I often have the situation that I want to link a term to the glossary but state the term in plural.

So normally you do something like this in singular:

Some text before the term :term:`important word` then the stuff after the term

This is considered a completely different term:

Some text before the term :term:`important words` then the stuff after the term

This doesn't get parsed:

Some text before the term :term:`important word`s then the stuff after the term

And this is very redundant (but the only choice I have with my current knowledge):

Some text before the term :term:`important words<important word>` then the stuff after the term

Is there another way to write a term in plural without needing to state the term twice?


I'm facing the same problem. I'm no expert, but here's what I've found (partially overlapping your own findings):

.. won't resolve to "foo"

.. reST doesn't parse the string

.. ugly markup and gives different formatting for "foo" and "s"
:term:`foo`\ s

.. redundant and verbose, but most versatile

While the penultimate pattern will work, kinda, the last one really is what you want. Not only does it format the plural "s" the same as the rest of the word (unlike :term:`foo`\ s, which may give you something like foos), but it works when the plural isn't just a simple concatenation. E.g. consider directory/directories, or datum/data. For these cases, a full rewrite mechanism is best.

You can make your document less verbose by defining substitutions:

.. |foos| replace:: :term:`foos<foo>`

Then anywhere you want the plural "foos", you can write the substitution reference (see the previous link) |foos|, and the document processor will treat it like :term:`foos<foo>`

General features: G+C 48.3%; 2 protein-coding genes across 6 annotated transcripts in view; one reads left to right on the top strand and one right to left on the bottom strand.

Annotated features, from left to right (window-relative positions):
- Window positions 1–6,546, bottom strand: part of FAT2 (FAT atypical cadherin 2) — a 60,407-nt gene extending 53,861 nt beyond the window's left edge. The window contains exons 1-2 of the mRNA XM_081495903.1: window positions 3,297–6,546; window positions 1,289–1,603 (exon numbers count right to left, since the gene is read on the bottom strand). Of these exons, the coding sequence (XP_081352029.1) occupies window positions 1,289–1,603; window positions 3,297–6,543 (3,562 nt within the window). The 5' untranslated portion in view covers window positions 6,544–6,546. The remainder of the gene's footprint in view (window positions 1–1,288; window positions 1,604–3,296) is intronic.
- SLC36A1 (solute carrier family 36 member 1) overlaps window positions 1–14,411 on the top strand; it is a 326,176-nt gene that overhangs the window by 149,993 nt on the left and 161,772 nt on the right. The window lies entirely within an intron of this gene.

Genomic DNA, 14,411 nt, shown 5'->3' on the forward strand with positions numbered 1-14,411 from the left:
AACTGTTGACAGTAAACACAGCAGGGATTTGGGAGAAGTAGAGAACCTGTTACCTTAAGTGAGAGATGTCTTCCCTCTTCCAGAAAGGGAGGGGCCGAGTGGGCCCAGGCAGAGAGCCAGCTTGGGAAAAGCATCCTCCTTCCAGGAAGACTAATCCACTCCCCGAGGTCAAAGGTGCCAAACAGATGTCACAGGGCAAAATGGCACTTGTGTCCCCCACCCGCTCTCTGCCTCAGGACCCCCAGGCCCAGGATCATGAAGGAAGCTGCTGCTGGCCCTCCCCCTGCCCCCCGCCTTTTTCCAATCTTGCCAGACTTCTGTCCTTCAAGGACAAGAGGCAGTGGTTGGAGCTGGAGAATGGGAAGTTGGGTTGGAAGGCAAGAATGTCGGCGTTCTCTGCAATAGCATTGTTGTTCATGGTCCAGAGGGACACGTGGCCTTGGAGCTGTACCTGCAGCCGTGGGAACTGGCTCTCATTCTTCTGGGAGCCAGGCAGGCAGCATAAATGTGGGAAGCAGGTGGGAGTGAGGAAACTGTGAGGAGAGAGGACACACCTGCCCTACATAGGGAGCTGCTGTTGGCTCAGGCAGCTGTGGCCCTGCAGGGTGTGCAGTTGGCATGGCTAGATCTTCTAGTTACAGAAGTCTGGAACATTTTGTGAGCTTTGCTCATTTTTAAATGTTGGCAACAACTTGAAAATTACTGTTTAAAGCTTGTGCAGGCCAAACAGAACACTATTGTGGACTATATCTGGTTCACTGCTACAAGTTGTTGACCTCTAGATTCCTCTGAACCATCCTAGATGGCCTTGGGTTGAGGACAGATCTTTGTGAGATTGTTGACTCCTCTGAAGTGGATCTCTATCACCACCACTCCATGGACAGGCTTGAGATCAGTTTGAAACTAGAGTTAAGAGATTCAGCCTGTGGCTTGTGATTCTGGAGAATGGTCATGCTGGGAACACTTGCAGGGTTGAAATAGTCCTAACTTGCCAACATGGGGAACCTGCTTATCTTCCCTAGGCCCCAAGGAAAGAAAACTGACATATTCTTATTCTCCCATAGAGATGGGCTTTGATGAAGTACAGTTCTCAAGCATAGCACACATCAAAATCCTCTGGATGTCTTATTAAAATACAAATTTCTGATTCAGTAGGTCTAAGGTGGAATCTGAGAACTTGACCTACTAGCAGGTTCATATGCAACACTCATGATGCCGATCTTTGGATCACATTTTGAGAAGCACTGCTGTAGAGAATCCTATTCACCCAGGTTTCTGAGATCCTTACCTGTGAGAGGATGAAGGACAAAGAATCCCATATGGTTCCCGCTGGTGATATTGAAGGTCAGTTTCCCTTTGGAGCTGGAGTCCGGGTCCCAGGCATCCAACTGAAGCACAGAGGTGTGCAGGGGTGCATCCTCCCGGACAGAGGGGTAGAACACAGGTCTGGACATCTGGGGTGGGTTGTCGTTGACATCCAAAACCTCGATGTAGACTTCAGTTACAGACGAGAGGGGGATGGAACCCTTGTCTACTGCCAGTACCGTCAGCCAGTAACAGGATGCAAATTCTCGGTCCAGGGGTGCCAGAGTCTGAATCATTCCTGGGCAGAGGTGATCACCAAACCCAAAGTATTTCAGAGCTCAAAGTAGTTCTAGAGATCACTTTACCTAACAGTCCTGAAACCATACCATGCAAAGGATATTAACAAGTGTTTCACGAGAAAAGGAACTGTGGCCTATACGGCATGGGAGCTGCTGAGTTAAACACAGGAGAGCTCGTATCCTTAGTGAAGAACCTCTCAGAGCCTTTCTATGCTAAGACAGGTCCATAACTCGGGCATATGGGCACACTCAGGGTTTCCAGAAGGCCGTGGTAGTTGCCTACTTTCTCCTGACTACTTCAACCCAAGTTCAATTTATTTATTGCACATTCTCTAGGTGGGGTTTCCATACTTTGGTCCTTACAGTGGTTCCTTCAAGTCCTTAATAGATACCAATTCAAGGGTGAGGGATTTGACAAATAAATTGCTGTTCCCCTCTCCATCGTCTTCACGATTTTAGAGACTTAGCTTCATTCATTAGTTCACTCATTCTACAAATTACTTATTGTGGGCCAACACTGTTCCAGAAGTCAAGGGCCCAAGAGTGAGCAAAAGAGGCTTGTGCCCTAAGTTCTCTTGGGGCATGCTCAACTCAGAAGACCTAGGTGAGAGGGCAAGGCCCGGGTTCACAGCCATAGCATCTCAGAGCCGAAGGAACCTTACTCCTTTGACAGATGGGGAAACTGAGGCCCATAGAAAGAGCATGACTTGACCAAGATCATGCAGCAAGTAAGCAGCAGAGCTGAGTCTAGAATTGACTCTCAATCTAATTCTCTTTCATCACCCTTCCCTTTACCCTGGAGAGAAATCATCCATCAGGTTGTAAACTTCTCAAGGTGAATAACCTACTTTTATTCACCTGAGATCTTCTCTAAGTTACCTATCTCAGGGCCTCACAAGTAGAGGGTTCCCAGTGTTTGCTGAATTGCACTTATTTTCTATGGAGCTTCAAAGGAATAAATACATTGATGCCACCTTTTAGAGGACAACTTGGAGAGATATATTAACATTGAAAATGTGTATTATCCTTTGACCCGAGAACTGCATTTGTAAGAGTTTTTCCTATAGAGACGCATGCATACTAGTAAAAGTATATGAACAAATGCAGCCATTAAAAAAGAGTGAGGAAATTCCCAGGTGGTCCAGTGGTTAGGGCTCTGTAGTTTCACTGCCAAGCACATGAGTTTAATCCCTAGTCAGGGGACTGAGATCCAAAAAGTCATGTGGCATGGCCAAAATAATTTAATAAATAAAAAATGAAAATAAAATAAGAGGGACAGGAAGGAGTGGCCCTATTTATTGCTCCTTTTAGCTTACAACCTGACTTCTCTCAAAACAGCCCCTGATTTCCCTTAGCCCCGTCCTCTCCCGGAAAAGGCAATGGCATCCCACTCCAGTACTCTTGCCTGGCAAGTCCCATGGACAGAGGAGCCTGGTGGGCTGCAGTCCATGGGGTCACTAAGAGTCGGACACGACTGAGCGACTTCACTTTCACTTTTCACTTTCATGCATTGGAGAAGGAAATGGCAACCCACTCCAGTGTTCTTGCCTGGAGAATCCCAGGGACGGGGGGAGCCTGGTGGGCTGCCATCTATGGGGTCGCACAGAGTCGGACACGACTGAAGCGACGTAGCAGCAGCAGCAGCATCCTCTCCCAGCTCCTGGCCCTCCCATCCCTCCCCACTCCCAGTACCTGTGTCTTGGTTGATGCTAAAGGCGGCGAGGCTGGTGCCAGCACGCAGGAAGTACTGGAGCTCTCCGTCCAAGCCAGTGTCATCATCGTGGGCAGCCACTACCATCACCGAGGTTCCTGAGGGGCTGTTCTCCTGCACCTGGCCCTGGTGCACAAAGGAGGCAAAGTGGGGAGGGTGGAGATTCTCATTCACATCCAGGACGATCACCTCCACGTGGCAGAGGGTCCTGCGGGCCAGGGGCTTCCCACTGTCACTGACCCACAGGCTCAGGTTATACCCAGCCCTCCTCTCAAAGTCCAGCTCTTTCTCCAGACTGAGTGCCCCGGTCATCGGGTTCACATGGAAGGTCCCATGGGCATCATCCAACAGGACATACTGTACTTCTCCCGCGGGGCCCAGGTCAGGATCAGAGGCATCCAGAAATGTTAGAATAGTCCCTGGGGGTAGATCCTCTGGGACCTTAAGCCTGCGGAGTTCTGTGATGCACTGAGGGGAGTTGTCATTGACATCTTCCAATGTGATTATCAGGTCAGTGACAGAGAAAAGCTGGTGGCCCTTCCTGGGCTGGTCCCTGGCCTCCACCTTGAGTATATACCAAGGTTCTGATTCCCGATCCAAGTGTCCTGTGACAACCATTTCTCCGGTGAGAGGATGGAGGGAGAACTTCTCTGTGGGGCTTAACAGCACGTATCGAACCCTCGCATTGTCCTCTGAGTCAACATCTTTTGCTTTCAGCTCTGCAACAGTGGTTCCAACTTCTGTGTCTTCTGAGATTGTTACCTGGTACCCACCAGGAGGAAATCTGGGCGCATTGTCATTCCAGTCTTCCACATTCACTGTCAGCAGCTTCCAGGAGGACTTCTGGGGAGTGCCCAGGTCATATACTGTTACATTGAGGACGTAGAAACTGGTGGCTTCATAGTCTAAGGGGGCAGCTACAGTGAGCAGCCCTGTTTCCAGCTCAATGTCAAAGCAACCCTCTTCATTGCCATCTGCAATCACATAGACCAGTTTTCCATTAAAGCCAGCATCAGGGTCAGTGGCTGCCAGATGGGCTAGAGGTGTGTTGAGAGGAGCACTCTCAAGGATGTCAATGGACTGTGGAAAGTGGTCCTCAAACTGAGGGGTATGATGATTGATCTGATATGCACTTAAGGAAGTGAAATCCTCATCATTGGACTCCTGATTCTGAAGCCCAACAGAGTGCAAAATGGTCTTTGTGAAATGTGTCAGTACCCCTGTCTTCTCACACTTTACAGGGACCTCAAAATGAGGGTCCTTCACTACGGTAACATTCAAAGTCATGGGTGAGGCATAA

• I used reST for my complete thesis and I found many such instances where it is not designed well for heavy usage. I can only advice to look at other formats. I heard ASCIIdoc many times as suggestion for long texts.
    – erikbstack
    May 28 '14 at 13:07
  • I added the link I referred to, now that I have enough reputation to do so. And If the answer was useful, would you mind accepting it?
    – goodmami
    Sep 28 '16 at 18:05
  • Yes, I would do that. While I agree that you probably listed the only workarounds that exist, neither of them is a real solution. Not your fault though.
    – erikbstack
    Sep 29 '16 at 9:57
  • 1
    True. The substitution solves the problem at hand (writing plurals without being redundant), but I'd agree it's annoying to have to create all the substitutions beforehand. You might have a programmatic solution, like feeding a list of terms to a script that looks up the plural forms in a dictionary and spits out substitution directives, but that seems overkill.
    – goodmami
    Sep 30 '16 at 17:18
  • For me the penultimate does exactly what I want. To me it shows that we're talking about multiple items of the object instead of a slightly differently named object.
    – AlcaDotS
    Jan 21 '19 at 19:34

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